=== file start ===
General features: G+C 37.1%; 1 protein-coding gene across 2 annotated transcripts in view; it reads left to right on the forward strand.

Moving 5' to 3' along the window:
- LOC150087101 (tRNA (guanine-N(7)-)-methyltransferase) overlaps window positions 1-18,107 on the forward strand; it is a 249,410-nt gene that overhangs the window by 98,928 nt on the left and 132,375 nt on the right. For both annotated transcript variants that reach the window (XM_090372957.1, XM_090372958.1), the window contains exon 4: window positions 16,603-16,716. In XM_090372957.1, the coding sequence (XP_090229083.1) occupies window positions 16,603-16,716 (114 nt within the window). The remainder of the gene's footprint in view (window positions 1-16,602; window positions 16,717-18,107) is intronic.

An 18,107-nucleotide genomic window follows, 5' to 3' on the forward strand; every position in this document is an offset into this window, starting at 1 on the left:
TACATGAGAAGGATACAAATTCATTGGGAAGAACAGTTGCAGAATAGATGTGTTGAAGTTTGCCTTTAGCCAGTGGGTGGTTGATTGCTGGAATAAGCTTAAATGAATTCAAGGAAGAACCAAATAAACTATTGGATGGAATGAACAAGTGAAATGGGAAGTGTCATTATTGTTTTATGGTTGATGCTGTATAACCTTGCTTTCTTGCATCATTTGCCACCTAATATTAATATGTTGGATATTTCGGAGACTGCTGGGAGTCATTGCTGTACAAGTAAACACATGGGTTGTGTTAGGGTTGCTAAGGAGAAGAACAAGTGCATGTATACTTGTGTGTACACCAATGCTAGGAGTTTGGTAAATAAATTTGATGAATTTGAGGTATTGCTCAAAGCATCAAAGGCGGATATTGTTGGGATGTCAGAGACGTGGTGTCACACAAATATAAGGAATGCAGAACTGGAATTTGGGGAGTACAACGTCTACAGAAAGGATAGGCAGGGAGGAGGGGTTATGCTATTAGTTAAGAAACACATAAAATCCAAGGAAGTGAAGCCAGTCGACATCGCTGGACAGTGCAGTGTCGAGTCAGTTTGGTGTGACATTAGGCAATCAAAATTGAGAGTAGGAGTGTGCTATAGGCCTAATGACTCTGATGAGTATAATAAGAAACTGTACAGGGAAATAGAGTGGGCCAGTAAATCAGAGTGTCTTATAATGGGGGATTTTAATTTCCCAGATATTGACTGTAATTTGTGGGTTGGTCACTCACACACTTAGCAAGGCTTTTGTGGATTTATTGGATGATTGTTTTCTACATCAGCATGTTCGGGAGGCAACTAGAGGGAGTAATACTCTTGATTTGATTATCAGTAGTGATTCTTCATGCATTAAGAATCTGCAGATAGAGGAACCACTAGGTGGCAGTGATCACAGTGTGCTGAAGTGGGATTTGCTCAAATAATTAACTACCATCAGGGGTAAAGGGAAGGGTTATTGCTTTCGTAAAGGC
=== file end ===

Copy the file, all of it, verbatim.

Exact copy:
General features: G+C 37.1%; 1 protein-coding gene across 2 annotated transcripts in view; it reads left to right on the forward strand.

Moving 5' to 3' along the window:
- LOC150087101 (tRNA (guanine-N(7)-)-methyltransferase) overlaps window positions 1-18,107 on the forward strand; it is a 249,410-nt gene that overhangs the window by 98,928 nt on the left and 132,375 nt on the right. For both annotated transcript variants that reach the window (XM_090372957.1, XM_090372958.1), the window contains exon 4: window positions 16,603-16,716. In XM_090372957.1, the coding sequence (XP_090229083.1) occupies window positions 16,603-16,716 (114 nt within the window). The remainder of the gene's footprint in view (window positions 1-16,602; window positions 16,717-18,107) is intronic.

An 18,107-nucleotide genomic window follows, 5' to 3' on the forward strand; every position in this document is an offset into this window, starting at 1 on the left:
TACATGAGAAGGATACAAATTCATTGGGAAGAACAGTTGCAGAATAGATGTGTTGAAGTTTGCCTTTAGCCAGTGGGTGGTTGATTGCTGGAATAAGCTTAAATGAATTCAAGGAAGAACCAAATAAACTATTGGATGGAATGAACAAGTGAAATGGGAAGTGTCATTATTGTTTTATGGTTGATGCTGTATAACCTTGCTTTCTTGCATCATTTGCCACCTAATATTAATATGTTGGATATTTCGGAGACTGCTGGGAGTCATTGCTGTACAAGTAAACACATGGGTTGTGTTAGGGTTGCTAAGGAGAAGAACAAGTGCATGTATACTTGTGTGTACACCAATGCTAGGAGTTTGGTAAATAAATTTGATGAATTTGAGGTATTGCTCAAAGCATCAAAGGCGGATATTGTTGGGATGTCAGAGACGTGGTGTCACACAAATATAAGGAATGCAGAACTGGAATTTGGGGAGTACAACGTCTACAGAAAGGATAGGCAGGGAGGAGGGGTTATGCTATTAGTTAAGAAACACATAAAATCCAAGGAAGTGAAGCCAGTCGACATCGCTGGACAGTGCAGTGTCGAGTCAGTTTGGTGTGACATTAGGCAATCAAAATTGAGAGTAGGAGTGTGCTATAGGCCTAATGACTCTGATGAGTATAATAAGAAACTGTACAGGGAAATAGAGTGGGCCAGTAAATCAGAGTGTCTTATAATGGGGGATTTTAATTTCCCAGATATTGACTGTAATTTGTGGGTTGGTCACTCACACACTTAGCAAGGCTTTTGTGGATTTATTGGATGATTGTTTTCTACATCAGCATGTTCGGGAGGCAACTAGAGGGAGTAATACTCTTGATTTGATTATCAGTAGTGATTCTTCATGCATTAAGAATCTGCAGATAGAGGAACCACTAGGTGGCAGTGATCACAGTGTGCTGAAGTGGGATTTGCTCAAATAATTAACTACCATCAGGGGTAAAGGGAAGGGTTATTGCTTTCGTAAAGGC